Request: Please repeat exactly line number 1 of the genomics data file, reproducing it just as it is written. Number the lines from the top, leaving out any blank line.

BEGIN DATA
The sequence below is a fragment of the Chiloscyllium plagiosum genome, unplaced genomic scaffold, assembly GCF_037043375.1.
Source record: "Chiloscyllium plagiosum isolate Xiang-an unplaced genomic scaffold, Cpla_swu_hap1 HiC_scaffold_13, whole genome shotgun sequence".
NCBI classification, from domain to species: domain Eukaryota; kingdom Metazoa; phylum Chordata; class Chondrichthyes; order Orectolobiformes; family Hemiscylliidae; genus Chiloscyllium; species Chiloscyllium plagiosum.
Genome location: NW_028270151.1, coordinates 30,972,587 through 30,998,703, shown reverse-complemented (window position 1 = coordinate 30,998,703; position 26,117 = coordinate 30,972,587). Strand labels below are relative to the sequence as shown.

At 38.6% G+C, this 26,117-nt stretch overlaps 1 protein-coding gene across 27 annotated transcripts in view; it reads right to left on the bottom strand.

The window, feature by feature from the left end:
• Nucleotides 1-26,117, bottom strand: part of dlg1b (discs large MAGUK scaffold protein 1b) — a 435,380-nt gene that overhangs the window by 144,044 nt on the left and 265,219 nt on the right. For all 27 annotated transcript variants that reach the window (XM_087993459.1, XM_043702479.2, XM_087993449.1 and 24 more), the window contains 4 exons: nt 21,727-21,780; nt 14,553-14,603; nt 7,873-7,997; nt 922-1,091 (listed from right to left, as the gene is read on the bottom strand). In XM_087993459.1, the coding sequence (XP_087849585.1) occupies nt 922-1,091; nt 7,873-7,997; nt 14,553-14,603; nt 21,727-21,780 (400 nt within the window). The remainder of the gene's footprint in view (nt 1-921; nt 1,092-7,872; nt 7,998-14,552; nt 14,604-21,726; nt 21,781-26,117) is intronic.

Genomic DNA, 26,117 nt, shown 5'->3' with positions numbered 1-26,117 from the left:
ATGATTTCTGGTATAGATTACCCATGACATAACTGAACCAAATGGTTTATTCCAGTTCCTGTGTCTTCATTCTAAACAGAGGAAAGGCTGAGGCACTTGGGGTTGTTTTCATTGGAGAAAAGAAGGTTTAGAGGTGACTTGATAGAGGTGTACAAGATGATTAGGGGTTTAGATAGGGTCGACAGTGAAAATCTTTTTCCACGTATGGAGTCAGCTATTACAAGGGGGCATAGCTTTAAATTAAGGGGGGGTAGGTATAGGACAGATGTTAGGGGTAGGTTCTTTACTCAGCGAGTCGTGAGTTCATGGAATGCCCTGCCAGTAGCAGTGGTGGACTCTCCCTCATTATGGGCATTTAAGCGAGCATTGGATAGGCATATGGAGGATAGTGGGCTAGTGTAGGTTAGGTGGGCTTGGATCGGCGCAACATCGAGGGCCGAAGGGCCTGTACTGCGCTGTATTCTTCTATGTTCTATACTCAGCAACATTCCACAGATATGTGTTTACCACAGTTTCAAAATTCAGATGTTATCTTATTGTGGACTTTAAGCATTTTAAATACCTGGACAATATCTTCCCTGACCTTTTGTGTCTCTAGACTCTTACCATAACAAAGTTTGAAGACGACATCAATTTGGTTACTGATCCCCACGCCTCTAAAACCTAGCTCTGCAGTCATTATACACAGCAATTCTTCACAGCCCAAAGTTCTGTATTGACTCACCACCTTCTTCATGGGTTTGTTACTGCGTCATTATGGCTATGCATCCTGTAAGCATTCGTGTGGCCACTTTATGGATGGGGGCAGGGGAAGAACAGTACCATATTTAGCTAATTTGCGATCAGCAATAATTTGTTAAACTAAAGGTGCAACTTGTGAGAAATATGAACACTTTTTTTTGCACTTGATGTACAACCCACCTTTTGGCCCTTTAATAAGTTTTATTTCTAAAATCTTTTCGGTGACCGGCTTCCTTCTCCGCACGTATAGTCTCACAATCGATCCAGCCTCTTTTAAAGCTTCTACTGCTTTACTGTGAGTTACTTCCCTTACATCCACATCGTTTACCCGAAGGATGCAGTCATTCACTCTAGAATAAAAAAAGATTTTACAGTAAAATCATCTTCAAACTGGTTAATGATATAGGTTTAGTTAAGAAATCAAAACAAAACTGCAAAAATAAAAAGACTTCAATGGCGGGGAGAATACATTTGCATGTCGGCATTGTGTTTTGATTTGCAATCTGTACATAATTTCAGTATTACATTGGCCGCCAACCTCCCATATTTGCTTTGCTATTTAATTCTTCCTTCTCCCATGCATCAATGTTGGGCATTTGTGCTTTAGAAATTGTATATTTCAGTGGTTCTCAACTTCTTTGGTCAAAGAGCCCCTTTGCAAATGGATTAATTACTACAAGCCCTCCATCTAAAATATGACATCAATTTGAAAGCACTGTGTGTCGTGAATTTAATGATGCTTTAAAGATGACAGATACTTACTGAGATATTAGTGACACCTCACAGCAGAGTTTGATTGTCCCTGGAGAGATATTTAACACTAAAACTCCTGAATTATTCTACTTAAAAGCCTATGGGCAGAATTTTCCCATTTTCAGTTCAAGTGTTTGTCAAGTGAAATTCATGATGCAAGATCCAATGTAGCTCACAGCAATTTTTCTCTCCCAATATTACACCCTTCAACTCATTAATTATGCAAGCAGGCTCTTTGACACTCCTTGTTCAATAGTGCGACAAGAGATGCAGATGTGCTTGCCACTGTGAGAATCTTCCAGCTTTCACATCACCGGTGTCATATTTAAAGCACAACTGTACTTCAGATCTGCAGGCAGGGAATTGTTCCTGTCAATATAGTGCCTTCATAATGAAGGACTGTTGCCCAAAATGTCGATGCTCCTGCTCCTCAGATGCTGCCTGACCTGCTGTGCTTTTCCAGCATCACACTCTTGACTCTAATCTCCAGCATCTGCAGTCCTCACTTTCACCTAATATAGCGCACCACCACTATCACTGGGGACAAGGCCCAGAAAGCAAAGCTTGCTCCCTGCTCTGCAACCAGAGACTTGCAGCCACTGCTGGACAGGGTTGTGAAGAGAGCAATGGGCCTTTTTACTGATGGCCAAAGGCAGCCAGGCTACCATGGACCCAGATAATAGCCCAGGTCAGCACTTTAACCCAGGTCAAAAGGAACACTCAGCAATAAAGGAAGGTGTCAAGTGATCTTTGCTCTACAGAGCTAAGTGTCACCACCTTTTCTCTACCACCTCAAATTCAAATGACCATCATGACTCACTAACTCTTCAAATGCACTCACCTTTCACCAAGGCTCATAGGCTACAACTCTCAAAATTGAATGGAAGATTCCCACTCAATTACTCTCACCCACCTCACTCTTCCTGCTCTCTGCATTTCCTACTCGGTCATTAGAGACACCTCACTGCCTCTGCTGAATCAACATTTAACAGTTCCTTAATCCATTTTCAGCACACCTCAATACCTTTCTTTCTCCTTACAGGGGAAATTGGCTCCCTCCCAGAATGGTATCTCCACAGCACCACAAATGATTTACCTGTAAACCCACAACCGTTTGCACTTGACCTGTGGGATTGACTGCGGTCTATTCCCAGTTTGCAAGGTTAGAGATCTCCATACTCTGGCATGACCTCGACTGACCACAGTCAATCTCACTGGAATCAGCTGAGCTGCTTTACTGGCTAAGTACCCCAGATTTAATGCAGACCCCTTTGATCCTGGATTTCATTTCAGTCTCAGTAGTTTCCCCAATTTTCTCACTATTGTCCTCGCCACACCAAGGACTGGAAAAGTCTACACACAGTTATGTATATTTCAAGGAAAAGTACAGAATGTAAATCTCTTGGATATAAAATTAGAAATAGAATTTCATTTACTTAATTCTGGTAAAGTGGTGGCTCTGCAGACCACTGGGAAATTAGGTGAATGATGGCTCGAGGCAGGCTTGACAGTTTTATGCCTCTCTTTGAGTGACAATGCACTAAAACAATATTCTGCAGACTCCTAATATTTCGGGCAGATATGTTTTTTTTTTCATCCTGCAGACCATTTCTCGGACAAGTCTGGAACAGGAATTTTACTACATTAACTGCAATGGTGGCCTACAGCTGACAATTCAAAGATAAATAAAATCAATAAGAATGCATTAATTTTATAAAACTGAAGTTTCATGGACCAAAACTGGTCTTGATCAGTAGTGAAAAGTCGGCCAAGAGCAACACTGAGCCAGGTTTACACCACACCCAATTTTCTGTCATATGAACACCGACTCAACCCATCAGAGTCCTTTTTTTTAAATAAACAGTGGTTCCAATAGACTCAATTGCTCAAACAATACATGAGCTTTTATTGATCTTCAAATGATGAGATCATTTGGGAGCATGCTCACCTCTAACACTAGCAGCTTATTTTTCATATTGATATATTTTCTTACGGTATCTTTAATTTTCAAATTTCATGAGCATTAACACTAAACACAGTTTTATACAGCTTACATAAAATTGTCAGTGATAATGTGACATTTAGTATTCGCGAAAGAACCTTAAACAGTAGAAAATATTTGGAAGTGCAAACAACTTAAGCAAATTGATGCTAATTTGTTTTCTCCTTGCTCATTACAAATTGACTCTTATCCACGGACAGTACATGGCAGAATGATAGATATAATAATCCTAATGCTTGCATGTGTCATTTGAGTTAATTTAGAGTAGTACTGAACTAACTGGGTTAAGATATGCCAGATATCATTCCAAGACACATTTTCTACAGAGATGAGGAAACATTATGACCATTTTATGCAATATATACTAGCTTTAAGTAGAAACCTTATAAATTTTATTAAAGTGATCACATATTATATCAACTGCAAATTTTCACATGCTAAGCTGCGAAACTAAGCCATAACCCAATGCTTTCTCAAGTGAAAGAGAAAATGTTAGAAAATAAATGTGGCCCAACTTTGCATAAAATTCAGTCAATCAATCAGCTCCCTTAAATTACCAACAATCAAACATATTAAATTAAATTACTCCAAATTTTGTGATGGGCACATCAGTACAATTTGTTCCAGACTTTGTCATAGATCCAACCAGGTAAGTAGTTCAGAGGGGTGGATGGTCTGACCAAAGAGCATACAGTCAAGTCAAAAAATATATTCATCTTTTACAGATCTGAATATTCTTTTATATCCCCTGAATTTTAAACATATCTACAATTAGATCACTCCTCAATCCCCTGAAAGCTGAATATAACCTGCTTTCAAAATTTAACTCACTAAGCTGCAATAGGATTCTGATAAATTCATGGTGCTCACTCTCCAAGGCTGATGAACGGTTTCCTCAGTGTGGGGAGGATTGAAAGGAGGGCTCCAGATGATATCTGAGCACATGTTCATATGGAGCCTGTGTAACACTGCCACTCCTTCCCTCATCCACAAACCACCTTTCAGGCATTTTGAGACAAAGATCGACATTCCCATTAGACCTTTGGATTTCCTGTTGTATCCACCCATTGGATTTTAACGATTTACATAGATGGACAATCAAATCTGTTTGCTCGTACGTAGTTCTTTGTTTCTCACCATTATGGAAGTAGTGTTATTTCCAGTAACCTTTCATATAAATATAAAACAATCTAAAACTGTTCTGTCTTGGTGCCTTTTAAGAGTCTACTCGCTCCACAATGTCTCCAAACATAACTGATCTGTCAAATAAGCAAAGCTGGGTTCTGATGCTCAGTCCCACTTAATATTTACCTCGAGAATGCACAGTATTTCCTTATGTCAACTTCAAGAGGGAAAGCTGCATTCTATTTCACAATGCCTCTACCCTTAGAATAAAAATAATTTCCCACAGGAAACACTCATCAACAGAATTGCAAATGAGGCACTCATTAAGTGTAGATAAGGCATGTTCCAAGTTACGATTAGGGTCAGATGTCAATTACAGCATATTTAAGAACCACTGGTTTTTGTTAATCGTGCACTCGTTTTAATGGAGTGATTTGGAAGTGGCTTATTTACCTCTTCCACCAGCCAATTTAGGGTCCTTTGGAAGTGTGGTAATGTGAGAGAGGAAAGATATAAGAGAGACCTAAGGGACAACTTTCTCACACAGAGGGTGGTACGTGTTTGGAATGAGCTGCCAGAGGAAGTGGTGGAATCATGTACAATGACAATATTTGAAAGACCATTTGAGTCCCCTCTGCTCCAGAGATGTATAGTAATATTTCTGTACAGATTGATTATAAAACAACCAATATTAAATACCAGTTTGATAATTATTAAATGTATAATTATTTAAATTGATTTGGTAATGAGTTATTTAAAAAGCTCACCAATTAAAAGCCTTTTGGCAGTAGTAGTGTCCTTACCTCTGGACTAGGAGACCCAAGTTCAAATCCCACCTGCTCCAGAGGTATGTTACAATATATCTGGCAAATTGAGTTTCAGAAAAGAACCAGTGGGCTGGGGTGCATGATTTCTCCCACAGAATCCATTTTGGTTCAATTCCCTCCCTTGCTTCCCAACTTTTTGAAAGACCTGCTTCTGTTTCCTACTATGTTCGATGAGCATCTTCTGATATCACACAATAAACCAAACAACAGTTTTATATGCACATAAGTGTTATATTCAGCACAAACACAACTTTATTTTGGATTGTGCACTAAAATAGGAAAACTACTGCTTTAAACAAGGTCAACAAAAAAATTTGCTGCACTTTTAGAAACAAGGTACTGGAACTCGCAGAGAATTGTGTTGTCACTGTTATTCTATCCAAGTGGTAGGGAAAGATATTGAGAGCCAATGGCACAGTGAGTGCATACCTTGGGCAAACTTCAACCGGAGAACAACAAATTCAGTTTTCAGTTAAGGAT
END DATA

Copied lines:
The sequence below is a fragment of the Chiloscyllium plagiosum genome, unplaced genomic scaffold, assembly GCF_037043375.1.